Analogously, intrinsic intentionality is more fundamental than either derived or as-if intentionality.  Like an artifact, something with derived intentionality (such as words, images, or symbols) reflects the purposes of some agent.  Like an aggregate, something with as-if intentionality can seem like it reflects such purposes but does not.

The reason for the parallel has primarily to do with the different kinds of teleological features exhibited by the different kinds of physical objects.  Teleology essentially involves directedness toward an end or goal.  But intentionality also involves a kind of directedness, namely directedness toward an object of representation (whether representation in thought, in words, or whatever).  The key difference is that intentionality involves directedness of a mental kind, whereas teleology need not (though it can).  For example, the directedness of a liana vine to the ends of sinking roots into the ground, growing toward the forest canopy, and so on is in no way conscious or otherwise mental.  For a liana vine has no mental properties of any kind.

If we think of directedness as the generic feature that both physical objects and intentionality can possess in different ways, then what the members of the two sets of distinctions have in common is this: natural substances and intrinsic intentionality both involve an inherent or built-in directedness; artifacts and derived intentionality both involve a borrowed or derivative directedness; and aggregates and as-if intentionality both involve no genuine directedness at all, but at most only the appearance of it.

These parallels also manifest themselves in the way Aristotelians and Searle would object to the notion that the human mind is literally a kind of computer.  The Aristotelian would say that rational animals are substances of a kind, whereas computers are a kind of artifact.  The former have substantial forms, intrinsic teleology, and irreducible causal powers; whereas the latter have merely accidental forms, derivative teleology, and reducible causal powers.  So, it is just a category mistake to think of the mind as a kind of computer.  Similarly, Searle has argued that minds have intrinsic intentionality, whereas computers have only a kind of derived intentionality.  (Actually, the relationship between Aristotelianism and Searle vis-√†-vis computers is somewhat more complicated than this.  I have discussed it in detail in my Nova et Vetera article “From Aristotle to John Searle and Back Again: Formal Causes, Teleology, and Computation in Nature.”)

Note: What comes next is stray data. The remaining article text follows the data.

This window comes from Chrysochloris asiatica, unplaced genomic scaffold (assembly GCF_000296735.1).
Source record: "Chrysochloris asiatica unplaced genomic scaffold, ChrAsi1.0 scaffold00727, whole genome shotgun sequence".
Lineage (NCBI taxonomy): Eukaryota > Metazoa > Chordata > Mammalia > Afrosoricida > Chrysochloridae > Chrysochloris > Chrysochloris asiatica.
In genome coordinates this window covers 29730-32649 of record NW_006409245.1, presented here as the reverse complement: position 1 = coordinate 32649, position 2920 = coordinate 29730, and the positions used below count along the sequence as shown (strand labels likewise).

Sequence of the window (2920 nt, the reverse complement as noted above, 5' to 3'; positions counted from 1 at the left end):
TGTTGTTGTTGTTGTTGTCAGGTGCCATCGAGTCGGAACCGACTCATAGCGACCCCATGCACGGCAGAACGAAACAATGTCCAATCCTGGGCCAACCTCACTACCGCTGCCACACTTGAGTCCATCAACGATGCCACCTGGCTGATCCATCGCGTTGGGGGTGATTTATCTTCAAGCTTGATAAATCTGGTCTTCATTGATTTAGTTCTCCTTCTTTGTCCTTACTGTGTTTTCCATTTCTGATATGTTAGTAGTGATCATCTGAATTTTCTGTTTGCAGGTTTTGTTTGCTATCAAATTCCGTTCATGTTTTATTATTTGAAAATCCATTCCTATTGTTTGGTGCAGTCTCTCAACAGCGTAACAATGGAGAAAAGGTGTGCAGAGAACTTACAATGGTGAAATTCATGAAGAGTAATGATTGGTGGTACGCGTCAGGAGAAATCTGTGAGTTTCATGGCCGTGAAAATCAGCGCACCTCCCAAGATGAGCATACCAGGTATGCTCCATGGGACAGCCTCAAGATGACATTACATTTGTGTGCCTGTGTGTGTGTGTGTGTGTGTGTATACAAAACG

An awareness of the parallel I’m calling attention to is at least implicit in some comments Daniel Dennett makes in his essay “Evolution, Error, and Intentionality” (from his collection The Intentional Stance).  Following W. V. Quine and others, Dennett holds that the meaning or semantic content of thoughts and utterances is indeterminate from the physical facts about human beings and their larger environment.  That is to say, if the physical facts are all the facts there are, then there simply is no objective fact of the matter about what any of our utterances mean or about the content of any of our thoughts.  (Recall Quine’s famous “gavagai” example.)  Since these thinkers hold that the physical facts are indeed all the facts there are, they conclude that there is indeed no fact of the matter about what we mean when we say or think something.